Greetings from Belgium: A Word from the Japanese Ambassador

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Winter in Belgium (No.6)

It is the first time that I am spending the winter in Belgium. Except for the Ardennes plateau in the east and southeast, Belgium is located close to the sea, and dramatic drops in temperature or heavy snowfalls are rare during winter. In that sense, one can say it is relatively easy to spend the winter here.

However, there are some problems as well. First of all, there is the sensible temperature. Because the humidity level is relatively high even during winter, the temperature felt by one’s body is lower than the temperature displayed on the thermometer. Nowadays, it is very practical that you can immediately look up the weather and temperature of the day on the internet, but one needs to be careful of the fact that in Belgium there are many days when the sensible temperature is lower than the actual temperature.

Secondly, the hours of sunshine. This is also connected with the humidity during winter. In Belgium, many days are overcast with sometimes rain or snow, limiting the amount of sunlight during winter.

This winter, the hours of sunshine became a topic of daily conversation because they were especially short. According to an announcement by the Royal Meteorological Institute in Uccle, located in the southwest of Brussels, the total sunshine time in December last year was 10 hours 29 minutes. This is less than a quarter of a December month of an average year, and the shortest in the history of the institute’s recording since 1981. Also, although not as short as last December, the total of sunshine hours in January of this year was also a mere 26 hours 59 minutes, less than half of the average.

In Japan, it seems that the talk of the town is this winter’s unusual cold and snow, while here in Belgium it is the remarkable short sunlight hours, and there are the discussions that this might be a result of global climate change.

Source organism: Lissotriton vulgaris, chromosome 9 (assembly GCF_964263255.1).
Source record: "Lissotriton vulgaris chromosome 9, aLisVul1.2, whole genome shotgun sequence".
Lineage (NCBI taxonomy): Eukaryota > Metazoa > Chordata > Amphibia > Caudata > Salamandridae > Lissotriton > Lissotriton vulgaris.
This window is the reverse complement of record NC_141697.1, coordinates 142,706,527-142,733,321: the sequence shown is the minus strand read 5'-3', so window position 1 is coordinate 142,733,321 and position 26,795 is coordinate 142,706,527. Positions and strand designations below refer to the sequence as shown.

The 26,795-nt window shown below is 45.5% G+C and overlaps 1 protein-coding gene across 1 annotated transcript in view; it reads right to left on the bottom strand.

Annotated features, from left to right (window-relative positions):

In this way, spending the winter in Belgium is relatively easy in terms of temperature and snow, but it is characterized by a lot of chilly days and limited sunshine hours. To cope with this, the Belgians have various traditions and clever ways to spend the winter enjoyably. Of course, many of these they have in common with the surrounding countries. This time, I would like to introduce a total of four things that can be thought of as ingenuous ways to spend the winter in Belgium, two traditional events and two modern events.

One of those, it goes without saying, is Christmas. When Christmas time draws near, Christmas markets (marchés de Noël) pop up in every city. It seems that originally these markets were meant for the buying and selling of Christmas decorations, and even today Christmas markets in many countries are still like this. The Christmas markets in the regions of Alsace in France and Bavaria in Germany are especially famous, where one cannot fail to notice the many stalls selling different kinds of Christmas decorations.

In contrast, Christmas markets in Belgium, as one would perhaps expect in this country, have a large number of food stalls compared to stalls selling decorative items. After all, Christmas in Belgium cannot begin without beer. Also, is it not perfect to have warm wine (vin chaud) in the evening, when the cold really sets in? When you have drinks, you also need snacks. For Belgians it is obvious to have fries and waffle shops. This winter, I had the opportunity to visit two Christmas markets in addition to the one in the center of Brussels, namely those of Liège and Durbuy. I was impressed by the sight of Belgian people spending time at the Christmas markets until late at night, engaging in lively conversations with friends while defying the cold with their drinks and snacks in hand.

Carnival, held in early February, is another tradition and enjoyable way to spend the chilly winter with its short sunlight hours. During the carnival period, Belgian schools are closed and many Belgians take a vacation. During this period, much like during the Christmas period, the number of people and cars in the center of Brussels decreases.